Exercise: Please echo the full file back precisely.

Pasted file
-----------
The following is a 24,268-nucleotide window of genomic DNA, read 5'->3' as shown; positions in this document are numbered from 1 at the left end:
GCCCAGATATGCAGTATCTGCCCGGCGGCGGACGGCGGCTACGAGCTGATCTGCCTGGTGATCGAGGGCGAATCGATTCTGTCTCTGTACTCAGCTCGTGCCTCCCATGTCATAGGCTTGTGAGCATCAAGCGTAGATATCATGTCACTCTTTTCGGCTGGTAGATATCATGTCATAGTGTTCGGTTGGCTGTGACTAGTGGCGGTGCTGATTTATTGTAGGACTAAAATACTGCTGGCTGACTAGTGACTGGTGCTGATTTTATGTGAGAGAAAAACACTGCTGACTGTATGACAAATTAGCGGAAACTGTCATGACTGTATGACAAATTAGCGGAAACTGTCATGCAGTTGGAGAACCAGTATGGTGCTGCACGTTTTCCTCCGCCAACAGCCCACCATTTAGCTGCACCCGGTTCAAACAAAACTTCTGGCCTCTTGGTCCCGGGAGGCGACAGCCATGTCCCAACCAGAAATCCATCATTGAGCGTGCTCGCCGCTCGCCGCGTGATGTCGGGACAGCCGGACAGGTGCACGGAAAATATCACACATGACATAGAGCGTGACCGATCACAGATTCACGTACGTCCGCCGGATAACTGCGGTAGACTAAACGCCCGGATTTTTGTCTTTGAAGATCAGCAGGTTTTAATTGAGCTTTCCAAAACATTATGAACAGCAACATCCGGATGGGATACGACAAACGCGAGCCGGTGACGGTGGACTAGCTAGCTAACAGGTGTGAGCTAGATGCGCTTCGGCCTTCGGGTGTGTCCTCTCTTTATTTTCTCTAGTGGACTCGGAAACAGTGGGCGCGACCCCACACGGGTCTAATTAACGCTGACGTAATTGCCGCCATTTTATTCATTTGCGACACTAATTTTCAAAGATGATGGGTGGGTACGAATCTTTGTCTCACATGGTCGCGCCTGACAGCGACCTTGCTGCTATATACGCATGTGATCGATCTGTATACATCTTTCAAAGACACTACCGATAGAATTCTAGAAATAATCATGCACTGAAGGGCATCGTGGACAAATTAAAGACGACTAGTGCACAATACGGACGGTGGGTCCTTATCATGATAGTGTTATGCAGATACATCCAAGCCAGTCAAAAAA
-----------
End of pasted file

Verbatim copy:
The following is a 24,268-nucleotide window of genomic DNA, read 5'->3' as shown; positions in this document are numbered from 1 at the left end:
GCCCAGATATGCAGTATCTGCCCGGCGGCGGACGGCGGCTACGAGCTGATCTGCCTGGTGATCGAGGGCGAATCGATTCTGTCTCTGTACTCAGCTCGTGCCTCCCATGTCATAGGCTTGTGAGCATCAAGCGTAGATATCATGTCACTCTTTTCGGCTGGTAGATATCATGTCATAGTGTTCGGTTGGCTGTGACTAGTGGCGGTGCTGATTTATTGTAGGACTAAAATACTGCTGGCTGACTAGTGACTGGTGCTGATTTTATGTGAGAGAAAAACACTGCTGACTGTATGACAAATTAGCGGAAACTGTCATGACTGTATGACAAATTAGCGGAAACTGTCATGCAGTTGGAGAACCAGTATGGTGCTGCACGTTTTCCTCCGCCAACAGCCCACCATTTAGCTGCACCCGGTTCAAACAAAACTTCTGGCCTCTTGGTCCCGGGAGGCGACAGCCATGTCCCAACCAGAAATCCATCATTGAGCGTGCTCGCCGCTCGCCGCGTGATGTCGGGACAGCCGGACAGGTGCACGGAAAATATCACACATGACATAGAGCGTGACCGATCACAGATTCACGTACGTCCGCCGGATAACTGCGGTAGACTAAACGCCCGGATTTTTGTCTTTGAAGATCAGCAGGTTTTAATTGAGCTTTCCAAAACATTATGAACAGCAACATCCGGATGGGATACGACAAACGCGAGCCGGTGACGGTGGACTAGCTAGCTAACAGGTGTGAGCTAGATGCGCTTCGGCCTTCGGGTGTGTCCTCTCTTTATTTTCTCTAGTGGACTCGGAAACAGTGGGCGCGACCCCACACGGGTCTAATTAACGCTGACGTAATTGCCGCCATTTTATTCATTTGCGACACTAATTTTCAAAGATGATGGGTGGGTACGAATCTTTGTCTCACATGGTCGCGCCTGACAGCGACCTTGCTGCTATATACGCATGTGATCGATCTGTATACATCTTTCAAAGACACTACCGATAGAATTCTAGAAATAATCATGCACTGAAGGGCATCGTGGACAAATTAAAGACGACTAGTGCACAATACGGACGGTGGGTCCTTATCATGATAGTGTTATGCAGATACATCCAAGCCAGTCAAAAAA